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This woman’s perfect exchange of poems with her bank is truly a relic of a kinder time

‘I have severely overspent, I don’t know where the money went.’

The next time you get a text message informing you of bank charges, consider taking a leaf from this woman’s book.

Author Nate Crowley, 33, spent this Easter weekend clearing out his late mother Chris’s house in Norfolk, who passed away in December.

“She was fairly eccentric for storing a record of absolutely everything, so the job has been pretty substantial,” said Nate.

“To give you an idea, I recently found a filing cabinet containing instruction/assembly manuals for every appliance she ever bought, including the actual filing cabinet itself.”

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(Nate Crowley/PA)

Luckily, Nate isn’t tackling this mammoth task alone. On Monday his Aunt Jo, Chris’s younger sister, joined him to sort through all of her financial records.

“I was up in the attic digging out new boxes to sort through, and Jo just shouts up “Um… I think Chris wrote a poem to her bank”,” Nate explained.

Sure enough, Jo had found a 1977 letter from Chris to her bank, containing a poem explaining she has “severely overspent”. Best of all, with it was a reply from the Midland bank which included its very own poem.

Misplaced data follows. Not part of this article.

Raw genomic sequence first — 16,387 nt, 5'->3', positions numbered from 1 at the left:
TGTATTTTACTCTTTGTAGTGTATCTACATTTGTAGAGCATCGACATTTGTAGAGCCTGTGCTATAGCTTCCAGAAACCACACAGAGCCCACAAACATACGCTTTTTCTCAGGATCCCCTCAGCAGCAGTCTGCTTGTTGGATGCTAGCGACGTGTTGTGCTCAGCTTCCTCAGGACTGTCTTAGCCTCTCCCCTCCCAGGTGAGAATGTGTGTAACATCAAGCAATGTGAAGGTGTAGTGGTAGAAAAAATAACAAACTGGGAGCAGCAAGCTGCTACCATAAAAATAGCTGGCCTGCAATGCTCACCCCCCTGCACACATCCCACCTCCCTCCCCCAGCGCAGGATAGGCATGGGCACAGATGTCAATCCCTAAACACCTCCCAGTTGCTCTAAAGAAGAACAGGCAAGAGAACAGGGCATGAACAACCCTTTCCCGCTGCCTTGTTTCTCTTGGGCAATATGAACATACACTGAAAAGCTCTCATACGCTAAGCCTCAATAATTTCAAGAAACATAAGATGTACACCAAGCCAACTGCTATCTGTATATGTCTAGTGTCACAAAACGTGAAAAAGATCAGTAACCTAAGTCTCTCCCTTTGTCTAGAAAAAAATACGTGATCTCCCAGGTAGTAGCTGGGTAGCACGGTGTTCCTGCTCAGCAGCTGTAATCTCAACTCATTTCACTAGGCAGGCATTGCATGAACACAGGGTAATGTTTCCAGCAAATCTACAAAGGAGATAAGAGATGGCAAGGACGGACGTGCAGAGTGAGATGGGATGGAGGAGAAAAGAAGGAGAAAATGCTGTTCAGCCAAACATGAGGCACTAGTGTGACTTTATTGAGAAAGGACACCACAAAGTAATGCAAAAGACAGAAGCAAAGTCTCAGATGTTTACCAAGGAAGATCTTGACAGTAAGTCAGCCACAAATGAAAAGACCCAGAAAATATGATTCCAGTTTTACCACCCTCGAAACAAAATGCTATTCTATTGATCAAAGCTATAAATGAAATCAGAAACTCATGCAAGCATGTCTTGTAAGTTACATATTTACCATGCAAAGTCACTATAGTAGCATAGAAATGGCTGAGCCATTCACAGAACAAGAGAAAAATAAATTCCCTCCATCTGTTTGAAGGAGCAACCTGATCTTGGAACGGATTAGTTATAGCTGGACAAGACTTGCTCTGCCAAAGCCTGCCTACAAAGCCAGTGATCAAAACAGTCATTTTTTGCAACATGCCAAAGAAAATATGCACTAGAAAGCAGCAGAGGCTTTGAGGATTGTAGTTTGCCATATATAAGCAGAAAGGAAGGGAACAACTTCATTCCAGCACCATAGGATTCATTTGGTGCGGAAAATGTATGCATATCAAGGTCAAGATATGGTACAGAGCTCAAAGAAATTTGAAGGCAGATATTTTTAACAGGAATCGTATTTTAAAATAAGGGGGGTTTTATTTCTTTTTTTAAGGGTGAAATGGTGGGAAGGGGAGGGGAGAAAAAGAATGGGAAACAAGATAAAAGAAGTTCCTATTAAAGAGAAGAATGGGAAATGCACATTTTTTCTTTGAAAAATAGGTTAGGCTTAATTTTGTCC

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Nate was astounded by the letters, and shared them with his Twitter followers. That tweet has been retweeted over 4,000 times, with many users commenting that sadly this approach would not receive the same response today.

Nate feels the same, saying: “I think there is actually something really serious for financial services businesses to learn from this.

“At the moment, colossal resources go into trying to harvest information about people in order to automate credit decisions and ascertain their propensity to stick to the terms of a financial agreement. All too often, people with every intention to pay simply can’t get credit because there’s just not the right data available to make it past their bank’s automated scorecard.

“But back then in 1977, that letter from mum told the bank everything they needed to know about her character, without a single bit of data being transferred. They knew that if she’d go to the trouble of writing a poem, she’d bloody well pay the money when she had it.

“And even with the most incredible machine learning and automated voice recognition, that’s not a kind of intuition that automation can hope to replace.”

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